Rust, not related to the video game also called Rust, is a promising systems programming language with novel features ideally suited for game development. Exposure and awareness within the game developer community, however, remains limited. In this post, I provide a gentle introduction to Rust and attempt to justify its place on your radar.
What is Rust, and where did it come from? In this fantastic talk, James Munns gives us a detailed oral history. Way back around 2010, Mozilla was frustrated by the state of development in Firefox, a massive software project written mostly in C++. Despite best practices and an abundance of engineering talent, writing high-performance, parallelised, and memory-safe code, at that scale of complexity, remained fraught and error-prone.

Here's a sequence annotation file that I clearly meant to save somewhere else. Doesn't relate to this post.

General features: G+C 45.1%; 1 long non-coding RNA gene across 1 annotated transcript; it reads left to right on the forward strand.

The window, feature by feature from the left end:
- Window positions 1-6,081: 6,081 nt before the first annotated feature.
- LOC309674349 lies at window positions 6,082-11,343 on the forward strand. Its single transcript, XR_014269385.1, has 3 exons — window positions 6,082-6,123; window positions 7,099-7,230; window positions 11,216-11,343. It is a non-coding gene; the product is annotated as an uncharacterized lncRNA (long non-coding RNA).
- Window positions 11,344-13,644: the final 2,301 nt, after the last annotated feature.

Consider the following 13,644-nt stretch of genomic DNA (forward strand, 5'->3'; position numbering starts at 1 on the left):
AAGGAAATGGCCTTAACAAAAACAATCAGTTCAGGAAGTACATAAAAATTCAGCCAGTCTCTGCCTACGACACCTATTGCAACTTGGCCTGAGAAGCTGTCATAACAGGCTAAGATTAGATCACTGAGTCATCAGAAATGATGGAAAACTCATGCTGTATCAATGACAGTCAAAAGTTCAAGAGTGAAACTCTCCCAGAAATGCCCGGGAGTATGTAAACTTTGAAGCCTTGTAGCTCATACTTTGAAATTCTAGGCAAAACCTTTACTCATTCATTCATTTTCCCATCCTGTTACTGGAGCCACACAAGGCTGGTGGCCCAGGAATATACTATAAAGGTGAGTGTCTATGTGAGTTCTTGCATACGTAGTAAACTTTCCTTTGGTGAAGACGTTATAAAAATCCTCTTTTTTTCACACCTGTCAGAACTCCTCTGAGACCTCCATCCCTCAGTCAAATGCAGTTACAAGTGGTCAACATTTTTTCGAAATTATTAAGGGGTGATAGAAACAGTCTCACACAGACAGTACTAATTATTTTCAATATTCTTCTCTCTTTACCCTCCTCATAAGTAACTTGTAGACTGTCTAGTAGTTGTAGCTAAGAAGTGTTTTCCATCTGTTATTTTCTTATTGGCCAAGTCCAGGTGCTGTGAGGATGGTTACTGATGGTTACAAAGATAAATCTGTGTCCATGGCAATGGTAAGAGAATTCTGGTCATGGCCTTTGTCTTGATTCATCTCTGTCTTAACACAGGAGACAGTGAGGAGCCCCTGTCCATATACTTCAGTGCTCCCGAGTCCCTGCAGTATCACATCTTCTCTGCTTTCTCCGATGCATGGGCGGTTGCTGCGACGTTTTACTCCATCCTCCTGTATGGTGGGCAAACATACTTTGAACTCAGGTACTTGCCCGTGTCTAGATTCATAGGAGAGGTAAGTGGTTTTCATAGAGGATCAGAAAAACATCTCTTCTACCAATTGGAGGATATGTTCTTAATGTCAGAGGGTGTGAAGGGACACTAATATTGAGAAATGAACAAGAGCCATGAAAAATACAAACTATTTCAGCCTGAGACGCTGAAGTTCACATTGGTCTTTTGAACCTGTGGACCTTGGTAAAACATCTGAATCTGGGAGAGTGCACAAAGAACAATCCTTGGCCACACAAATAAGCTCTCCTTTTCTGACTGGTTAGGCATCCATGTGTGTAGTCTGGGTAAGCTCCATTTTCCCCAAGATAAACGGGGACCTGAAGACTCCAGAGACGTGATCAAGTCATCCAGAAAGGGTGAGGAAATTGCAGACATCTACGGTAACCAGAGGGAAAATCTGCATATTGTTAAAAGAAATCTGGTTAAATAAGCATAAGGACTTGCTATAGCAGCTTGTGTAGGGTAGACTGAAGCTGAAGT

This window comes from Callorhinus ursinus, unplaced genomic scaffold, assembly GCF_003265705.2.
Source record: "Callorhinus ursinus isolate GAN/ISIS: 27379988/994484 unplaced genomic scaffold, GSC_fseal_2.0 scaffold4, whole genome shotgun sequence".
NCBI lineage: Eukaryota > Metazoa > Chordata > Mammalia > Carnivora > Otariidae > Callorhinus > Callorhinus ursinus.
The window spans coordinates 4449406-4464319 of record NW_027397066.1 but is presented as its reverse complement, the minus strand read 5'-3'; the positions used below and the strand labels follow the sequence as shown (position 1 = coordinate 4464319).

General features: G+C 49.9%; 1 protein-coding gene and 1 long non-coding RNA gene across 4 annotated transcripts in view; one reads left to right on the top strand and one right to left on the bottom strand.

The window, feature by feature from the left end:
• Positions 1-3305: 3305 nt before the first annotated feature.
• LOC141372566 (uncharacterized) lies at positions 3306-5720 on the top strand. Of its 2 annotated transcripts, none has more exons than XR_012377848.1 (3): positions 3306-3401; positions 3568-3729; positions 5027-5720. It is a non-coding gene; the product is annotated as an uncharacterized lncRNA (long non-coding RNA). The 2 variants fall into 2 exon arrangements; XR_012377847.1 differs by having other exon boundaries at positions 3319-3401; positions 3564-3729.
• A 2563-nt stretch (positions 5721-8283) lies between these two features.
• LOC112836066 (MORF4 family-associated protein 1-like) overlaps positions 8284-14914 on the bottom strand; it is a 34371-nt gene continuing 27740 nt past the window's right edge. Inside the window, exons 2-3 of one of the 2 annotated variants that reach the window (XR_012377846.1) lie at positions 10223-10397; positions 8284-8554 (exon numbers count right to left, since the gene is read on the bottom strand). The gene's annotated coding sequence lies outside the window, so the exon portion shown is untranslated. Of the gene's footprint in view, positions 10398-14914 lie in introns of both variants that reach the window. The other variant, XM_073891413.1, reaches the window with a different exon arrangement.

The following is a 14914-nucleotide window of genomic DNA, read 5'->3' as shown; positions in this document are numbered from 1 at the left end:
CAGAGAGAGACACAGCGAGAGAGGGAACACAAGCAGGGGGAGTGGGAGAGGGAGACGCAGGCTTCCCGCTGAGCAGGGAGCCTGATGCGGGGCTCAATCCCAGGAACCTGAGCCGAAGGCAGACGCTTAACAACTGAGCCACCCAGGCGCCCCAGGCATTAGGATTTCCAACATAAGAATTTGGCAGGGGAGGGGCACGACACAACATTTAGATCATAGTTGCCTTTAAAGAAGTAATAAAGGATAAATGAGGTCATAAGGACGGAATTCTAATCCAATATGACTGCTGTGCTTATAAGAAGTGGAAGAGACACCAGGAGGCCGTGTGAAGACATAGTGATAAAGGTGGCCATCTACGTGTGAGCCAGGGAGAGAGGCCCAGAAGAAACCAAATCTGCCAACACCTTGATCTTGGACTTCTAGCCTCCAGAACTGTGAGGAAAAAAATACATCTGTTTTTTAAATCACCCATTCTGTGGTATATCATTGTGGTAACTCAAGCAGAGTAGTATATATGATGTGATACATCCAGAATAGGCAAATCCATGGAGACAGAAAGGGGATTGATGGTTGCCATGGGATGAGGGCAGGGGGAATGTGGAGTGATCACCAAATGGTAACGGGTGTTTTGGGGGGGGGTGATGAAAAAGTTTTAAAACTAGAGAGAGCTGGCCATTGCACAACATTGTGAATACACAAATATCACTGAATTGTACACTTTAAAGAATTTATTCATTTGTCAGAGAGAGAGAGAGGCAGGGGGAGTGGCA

Bear in mind, this predates the advent of C++11 (aka the 2011 edition) which heralded efforts to somewhat modernise the language. Even so, manual memory manipulation is easy to get wrong, and research from multiple vendors describes this category of error as responsible for 70% of security vulnerabilities.
Into this context steps Graydon Hoare, a Mozilla employee, introducing a potential solution to the roadblock: Rust, the hobby language he'd been tinkering with since 2006. In 2012, Mozilla would formally announce Servo, an experimental research project to re-imagine a browser engine built with memory safety and concurrency as first principles. And alongside it, Rust, the companion language to make it all possible.
These early days of Rust are described as a Cambrian explosion of ideas and wild experimentation. Concepts were liberally stolen from other languages, from C++ to OCaml, Haskell, Erlang, ML, C#, Ruby and more, reflecting the diverse pool of engineers working on the language at the time. Still, most in the industry, while admiring the optimism in taking such an ambitious moon shot, remained pessimistic about the prospects of success.